Weinstein's complicity machine entangled stars, scribes and aides in a web of secrets

Harvey Weinstein is currently under investigation by law enforcement authorities in three cities, though his lawyers are denying that he committed sexual assault. PHOTO: REUTERS

Los Angeles (NTYTIMES) - Harvey Weinstein built his complicity machine out of the witting, the unwitting and those in between. He commanded enablers, silencers and spies, warning others who discovered his secrets to say nothing. He courted those who could provide the money or prestige to enhance his reputation as well as his power to intimidate.

In the weeks and months before allegations of his methodical abuse of women were exposed in October, Weinstein, the Hollywood producer, pulled on all the levers of his carefully constructed apparatus.

He gathered ammunition, sometimes helped by the editor of the National Enquirer, who had dispatched reporters to find information that could undermine accusers. He turned to old allies, asking a partner in Creative Artists Agency, one of Hollywood's premier talent shops, to broker a meeting with a CAA client, Ronan Farrow, who was reporting on Weinstein.

He tried to dispense favours: While seeking to stop actress Rose McGowan from writing in a memoir that he had sexually assaulted her, he tried to arrange a US$50,000 (S$67,350) payment to her former manager and throw new business to a literary agent advising McGowan. The agent, Lacy Lynch, replied to him in an email: "No one understands smart, intellectual and commercial like HW."

Weinstein's final, failed round of manipulations shows how he operated for more than three decades: by trying to turn others into instruments or shields for his behaviour, according to nearly 200 interviews, internal company records and previously undisclosed emails. Some aided his actions without realising what he was doing. Many knew something or detected hints, although few understood the scale of his sexual misconduct. Almost everyone had incentives to look the other way or reasons to stay silent. Now, even as the tally of Weinstein's alleged misdeeds is still emerging, so is a debate about collective failure and the apportioning of blame.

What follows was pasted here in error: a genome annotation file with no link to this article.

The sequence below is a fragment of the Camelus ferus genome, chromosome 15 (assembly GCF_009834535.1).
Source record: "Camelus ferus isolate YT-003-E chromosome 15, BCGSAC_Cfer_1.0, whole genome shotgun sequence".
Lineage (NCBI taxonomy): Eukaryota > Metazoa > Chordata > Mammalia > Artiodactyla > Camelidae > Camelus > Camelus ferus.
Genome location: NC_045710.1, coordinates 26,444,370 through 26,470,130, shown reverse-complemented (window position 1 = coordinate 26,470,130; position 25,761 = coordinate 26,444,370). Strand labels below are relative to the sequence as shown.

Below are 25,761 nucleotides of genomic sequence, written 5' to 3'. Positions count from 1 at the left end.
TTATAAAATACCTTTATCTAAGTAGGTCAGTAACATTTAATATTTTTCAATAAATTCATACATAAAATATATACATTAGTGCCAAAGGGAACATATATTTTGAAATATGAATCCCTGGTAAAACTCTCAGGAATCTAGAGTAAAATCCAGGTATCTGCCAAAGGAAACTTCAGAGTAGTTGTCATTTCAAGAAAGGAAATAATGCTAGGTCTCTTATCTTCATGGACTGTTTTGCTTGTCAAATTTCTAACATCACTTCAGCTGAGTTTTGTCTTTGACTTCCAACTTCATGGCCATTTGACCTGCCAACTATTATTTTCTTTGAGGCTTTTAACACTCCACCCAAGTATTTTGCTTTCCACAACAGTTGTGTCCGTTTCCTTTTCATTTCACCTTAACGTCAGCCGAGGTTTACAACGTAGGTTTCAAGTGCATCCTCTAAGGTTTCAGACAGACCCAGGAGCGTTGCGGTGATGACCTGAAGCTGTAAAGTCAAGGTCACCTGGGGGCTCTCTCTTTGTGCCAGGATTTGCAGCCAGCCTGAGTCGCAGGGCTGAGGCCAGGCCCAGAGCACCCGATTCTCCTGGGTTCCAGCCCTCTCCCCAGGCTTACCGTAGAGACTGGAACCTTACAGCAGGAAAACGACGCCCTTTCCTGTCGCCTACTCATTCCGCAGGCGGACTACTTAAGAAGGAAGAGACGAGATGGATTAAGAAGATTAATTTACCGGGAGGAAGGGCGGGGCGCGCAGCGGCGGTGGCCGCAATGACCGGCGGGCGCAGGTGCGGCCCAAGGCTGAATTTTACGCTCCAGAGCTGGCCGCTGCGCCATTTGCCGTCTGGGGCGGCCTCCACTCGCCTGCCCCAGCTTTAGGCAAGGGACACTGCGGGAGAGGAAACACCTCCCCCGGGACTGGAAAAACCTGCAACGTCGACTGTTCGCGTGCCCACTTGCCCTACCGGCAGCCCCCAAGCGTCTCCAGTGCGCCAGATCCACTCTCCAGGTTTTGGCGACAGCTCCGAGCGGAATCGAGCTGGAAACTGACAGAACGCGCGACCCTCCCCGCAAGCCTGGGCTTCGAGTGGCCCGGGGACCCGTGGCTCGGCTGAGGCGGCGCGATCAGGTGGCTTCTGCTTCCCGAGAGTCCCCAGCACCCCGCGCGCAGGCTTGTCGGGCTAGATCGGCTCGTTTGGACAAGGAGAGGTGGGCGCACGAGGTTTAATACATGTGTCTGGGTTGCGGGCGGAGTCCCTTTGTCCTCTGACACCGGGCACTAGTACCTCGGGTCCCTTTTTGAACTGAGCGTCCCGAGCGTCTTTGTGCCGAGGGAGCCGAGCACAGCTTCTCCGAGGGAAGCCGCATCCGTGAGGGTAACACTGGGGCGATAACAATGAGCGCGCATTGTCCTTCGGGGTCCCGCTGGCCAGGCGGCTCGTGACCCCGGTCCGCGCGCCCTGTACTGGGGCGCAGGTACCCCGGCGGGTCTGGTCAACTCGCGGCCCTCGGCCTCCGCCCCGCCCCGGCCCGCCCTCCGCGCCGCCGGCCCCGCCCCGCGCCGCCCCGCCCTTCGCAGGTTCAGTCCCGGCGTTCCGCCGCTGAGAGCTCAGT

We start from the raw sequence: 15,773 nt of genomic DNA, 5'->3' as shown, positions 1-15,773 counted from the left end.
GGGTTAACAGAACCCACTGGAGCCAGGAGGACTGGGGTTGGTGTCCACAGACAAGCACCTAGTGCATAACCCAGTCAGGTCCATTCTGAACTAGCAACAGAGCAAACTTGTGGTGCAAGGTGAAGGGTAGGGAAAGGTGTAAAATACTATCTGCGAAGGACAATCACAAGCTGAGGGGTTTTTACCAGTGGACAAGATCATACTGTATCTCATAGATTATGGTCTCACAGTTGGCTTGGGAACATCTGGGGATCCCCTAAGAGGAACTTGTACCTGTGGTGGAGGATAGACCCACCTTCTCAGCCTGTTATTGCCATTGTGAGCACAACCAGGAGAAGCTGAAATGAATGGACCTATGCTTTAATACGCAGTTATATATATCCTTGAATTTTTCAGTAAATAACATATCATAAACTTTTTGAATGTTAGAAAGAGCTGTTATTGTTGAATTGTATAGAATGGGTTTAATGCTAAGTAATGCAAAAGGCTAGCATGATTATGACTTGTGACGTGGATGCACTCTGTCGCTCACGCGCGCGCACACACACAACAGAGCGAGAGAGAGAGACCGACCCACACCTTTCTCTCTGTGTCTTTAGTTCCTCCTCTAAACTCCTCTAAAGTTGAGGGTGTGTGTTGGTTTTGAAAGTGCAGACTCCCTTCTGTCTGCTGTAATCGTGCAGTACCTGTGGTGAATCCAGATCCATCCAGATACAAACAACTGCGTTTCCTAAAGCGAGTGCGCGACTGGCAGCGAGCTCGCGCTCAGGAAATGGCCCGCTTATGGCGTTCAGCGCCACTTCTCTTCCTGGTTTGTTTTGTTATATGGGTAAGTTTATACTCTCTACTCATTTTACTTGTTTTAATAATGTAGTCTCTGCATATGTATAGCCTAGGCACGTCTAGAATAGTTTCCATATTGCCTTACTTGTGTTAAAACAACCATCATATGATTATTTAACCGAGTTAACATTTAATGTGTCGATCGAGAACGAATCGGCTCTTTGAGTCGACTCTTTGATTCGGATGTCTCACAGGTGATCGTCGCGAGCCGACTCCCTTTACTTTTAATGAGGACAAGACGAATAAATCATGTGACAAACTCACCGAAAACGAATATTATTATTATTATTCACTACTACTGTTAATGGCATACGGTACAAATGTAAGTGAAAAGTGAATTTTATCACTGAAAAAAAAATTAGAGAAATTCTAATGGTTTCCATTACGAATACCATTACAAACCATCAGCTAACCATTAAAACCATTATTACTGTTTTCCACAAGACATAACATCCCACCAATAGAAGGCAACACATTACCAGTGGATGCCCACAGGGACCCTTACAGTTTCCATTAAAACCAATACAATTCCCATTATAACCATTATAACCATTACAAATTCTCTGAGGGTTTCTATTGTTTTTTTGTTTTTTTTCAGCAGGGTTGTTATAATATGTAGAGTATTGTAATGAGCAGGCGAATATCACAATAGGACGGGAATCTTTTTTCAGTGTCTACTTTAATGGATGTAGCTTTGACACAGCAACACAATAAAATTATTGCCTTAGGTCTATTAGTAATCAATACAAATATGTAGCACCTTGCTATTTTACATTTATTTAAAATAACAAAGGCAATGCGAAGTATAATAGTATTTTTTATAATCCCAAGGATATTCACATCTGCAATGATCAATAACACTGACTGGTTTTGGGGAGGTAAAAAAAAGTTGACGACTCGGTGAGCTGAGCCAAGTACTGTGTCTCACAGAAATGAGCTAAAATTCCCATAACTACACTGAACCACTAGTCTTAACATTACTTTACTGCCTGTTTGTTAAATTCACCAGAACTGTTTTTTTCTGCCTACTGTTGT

Executives at Weinstein's film companies who learned of allegations rarely took a stand, cowed by their volatile boss or worried about their careers. His brother and partner, Bob, participated in payoffs to women as far back as 1990. Some low-level assistants were pulled in: They compiled "bibles" that included hints on facilitating encounters with women and were required to procure his penile injections for erectile dysfunction. His lawyers crafted settlements that kept the truth from being explored, much less exposed. "When you quickly settle, there is no need to get into all the facts," said Daniel M. Petrocelli, a lawyer who handled two agreements with accusers.

Agents and managers across Hollywood, who wanted in on Weinstein's star-making films, sent actresses to meet him alone at hotels and advised them to stay quiet when things went wrong. "That's just Harvey being Harvey," more than one agent told a client. At CAA, for example, at least eight talent agents were told that Weinstein had harassed or menaced female clients, but agents there continued to arrange private meetings. Even Nick Wechsler, a talent manager at another firm who confronted Weinstein about McGowan, felt he had to maintain business ties with him: "Sometimes he was the only game in town."

Weinstein held off press scrutiny with a mix of threats and enticements, drawing reporters close with the lure of access to stars, directors and celebrity-packed parties. Some journalists negotiated book and movie deals with him even as they were assigned to cover him.

The studio chief once paid a gossip writer to collect juicy celebrity titbits that Weinstein could use to barter if other reporters stumbled onto an affair he was trying to keep quiet. He was so close to David J. Pecker, the chief executive of American Media Inc., which owns the Enquirer, that he was known in the tabloid industry as an untouchable "FOP," or "friend of Pecker." That status was shared by a chosen few, including President Donald Trump.